Senator Cory Booker Talks Unlocking Access to Capital

On Friday, September 16, 2016, U.S. Senator Cory Booker and Small Business Administrator Maria Contreras-Sweet held a forum at the 2016 Congressional Black Caucus Annual Legislative Conference entitled, “Unlocking Access to Capital: Founder and Investor Perspectives on the Venture Capital Landscape for Entrepreneurs of Color.”

The statistics are staggering. There is a visible lack of diversity with few blacks and latinos gaining access to capital in the tech space. African Americans make up only 2% of the aspiring entrepreneurs, comparative to the overwhelmingly large white and asian workforce and venture capitalist who control the access and money.

Sen. Booker and Administrator Contreras-Sweet discussed their work to expand access to capital for all entrepreneurs. 

Sen. Booker says, “We have to understand that the challenges we face are going to take hard work, are not sexy, and may not make the newspaper.”  

The black community has plenty of Talent, resources, and potential, but systemic barriers are careening the tech sector into a predominantly white space.

“Companies have an obligation and responsibility to confront disparities and racism, but they also have a self-interest in solving that problem,” says Sen. Booker. 

Looking beyond the corporate responsibility lies an even heavier responsibility for our federal government to influence, if not force, change at the state level. 

Passionate about the role government plays Sen. Booker says, “venture funds have major institutional partners, which they themselves need to have the consciousness of inclusion as well. All of the players involved need to have a greater conscious of the diversity of our country and what that diversity holds in making our nation stronger.”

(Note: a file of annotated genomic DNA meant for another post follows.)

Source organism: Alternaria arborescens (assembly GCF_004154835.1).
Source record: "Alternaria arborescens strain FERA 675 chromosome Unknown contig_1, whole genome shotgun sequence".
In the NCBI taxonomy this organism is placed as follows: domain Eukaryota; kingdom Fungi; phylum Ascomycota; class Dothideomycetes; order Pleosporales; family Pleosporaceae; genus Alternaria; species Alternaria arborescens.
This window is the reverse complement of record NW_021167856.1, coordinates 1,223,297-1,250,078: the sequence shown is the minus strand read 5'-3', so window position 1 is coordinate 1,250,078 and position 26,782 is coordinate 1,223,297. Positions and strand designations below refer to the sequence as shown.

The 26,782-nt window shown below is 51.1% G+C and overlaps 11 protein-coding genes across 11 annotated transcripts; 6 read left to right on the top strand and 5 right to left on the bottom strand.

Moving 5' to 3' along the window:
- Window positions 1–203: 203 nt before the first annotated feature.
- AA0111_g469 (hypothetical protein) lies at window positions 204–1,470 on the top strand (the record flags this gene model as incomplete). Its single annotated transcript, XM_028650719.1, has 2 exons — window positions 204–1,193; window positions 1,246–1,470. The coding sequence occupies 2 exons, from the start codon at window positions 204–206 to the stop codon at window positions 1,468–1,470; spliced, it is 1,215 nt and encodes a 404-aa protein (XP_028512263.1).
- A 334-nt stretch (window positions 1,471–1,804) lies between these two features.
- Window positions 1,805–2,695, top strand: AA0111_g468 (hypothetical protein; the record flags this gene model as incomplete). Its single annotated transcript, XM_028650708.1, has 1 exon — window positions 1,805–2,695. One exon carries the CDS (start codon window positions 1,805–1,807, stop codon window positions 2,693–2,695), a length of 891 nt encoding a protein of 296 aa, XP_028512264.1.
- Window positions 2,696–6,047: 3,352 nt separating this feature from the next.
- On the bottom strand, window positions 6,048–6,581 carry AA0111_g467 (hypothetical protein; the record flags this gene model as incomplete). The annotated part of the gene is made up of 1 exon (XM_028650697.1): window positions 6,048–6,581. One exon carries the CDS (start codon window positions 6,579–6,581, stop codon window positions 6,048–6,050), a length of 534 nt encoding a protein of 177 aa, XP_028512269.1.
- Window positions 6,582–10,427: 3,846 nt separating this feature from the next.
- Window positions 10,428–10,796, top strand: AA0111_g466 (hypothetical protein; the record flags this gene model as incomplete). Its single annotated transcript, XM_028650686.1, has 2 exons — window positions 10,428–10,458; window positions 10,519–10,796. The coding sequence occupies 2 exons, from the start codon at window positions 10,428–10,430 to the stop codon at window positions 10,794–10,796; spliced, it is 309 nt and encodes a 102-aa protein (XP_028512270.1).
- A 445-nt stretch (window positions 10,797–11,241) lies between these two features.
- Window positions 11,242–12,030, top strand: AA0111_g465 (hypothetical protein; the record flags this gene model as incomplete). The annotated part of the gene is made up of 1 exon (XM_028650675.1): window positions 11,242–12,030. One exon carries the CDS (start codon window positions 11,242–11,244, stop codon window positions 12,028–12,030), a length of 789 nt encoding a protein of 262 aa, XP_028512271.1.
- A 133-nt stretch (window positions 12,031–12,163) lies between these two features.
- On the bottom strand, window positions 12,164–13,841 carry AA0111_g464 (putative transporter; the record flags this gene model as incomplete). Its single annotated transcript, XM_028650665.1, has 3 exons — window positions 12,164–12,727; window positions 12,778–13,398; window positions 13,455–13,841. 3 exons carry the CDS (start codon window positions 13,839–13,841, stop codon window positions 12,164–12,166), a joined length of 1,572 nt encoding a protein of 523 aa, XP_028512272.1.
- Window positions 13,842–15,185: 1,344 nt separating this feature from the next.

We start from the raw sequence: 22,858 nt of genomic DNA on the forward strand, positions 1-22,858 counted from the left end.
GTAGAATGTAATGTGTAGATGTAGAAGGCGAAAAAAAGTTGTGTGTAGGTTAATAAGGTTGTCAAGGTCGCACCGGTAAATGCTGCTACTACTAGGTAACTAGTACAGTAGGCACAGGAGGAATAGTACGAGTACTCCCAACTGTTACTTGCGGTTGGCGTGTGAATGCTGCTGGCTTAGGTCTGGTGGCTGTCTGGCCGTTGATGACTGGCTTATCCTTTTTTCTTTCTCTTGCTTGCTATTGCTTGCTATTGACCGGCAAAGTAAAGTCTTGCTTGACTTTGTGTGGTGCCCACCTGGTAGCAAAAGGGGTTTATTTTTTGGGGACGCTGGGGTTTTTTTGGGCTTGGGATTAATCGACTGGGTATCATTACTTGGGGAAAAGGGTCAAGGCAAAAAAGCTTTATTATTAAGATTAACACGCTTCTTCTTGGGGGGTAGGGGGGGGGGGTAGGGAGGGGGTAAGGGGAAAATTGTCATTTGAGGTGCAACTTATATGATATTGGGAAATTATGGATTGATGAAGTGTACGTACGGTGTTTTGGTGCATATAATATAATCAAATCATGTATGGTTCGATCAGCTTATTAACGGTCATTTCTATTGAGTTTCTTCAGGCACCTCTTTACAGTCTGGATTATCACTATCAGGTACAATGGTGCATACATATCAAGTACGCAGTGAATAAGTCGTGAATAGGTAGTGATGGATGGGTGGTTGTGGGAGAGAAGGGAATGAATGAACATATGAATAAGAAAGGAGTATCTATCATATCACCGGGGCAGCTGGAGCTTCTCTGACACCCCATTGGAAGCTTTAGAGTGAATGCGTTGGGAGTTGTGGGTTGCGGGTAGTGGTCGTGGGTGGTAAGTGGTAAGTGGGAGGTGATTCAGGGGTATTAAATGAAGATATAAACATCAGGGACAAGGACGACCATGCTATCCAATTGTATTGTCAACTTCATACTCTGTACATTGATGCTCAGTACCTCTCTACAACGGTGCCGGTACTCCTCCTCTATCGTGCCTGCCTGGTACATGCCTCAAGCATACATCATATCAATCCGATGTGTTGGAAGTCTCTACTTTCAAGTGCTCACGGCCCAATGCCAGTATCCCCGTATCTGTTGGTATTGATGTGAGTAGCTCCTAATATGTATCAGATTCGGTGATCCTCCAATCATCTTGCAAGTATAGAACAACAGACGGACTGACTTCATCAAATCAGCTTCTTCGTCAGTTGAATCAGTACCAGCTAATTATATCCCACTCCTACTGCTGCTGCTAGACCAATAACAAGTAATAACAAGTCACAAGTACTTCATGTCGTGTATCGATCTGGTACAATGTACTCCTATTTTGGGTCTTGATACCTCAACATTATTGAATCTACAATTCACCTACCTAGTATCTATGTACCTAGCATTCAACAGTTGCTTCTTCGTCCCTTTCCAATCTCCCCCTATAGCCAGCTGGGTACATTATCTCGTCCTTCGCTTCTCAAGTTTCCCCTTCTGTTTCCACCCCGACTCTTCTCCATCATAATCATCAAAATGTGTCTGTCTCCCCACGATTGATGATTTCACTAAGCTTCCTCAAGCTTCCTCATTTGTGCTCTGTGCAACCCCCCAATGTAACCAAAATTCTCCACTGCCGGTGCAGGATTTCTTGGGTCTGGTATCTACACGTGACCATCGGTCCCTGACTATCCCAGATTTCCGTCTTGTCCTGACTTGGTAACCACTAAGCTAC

Following the panel discussion, Sen. Cory Booker offered four simple pieces of advice to unlock your access to capital. 

  1. Assess your own network. Know the resources that you have. Cast down your buckets where you are. A lot of people do not recognize the wealth or connections that they have, or how they’re two or three degrees separated from opportunities if they pursue them. 
  2.  Study capital. There’s a lot of different non-traditional ways to get access to capital and get people into the game. You may have a terrible credit score but there may be ways to repair your credit score today, or there may be ways to lift bad credit through crowd source funding that you can do. 
  3. Do it. If you feel the calling to do it, then do it. The problem is often that the consequences are rough if you are privileged, but they are rougher sometimes devastating if you are not.  Understand that most of the great business leaders had failures, so do not be afraid of that. If you feel called to do it, do it. 
  4. Study people who have done it, especially the models out there that fit your circumstance. You will learn a lot from them. When I was first starting out, I would call people, and I was surprised at who would sit down with me for 30 minutes to talk me through their experiences.  

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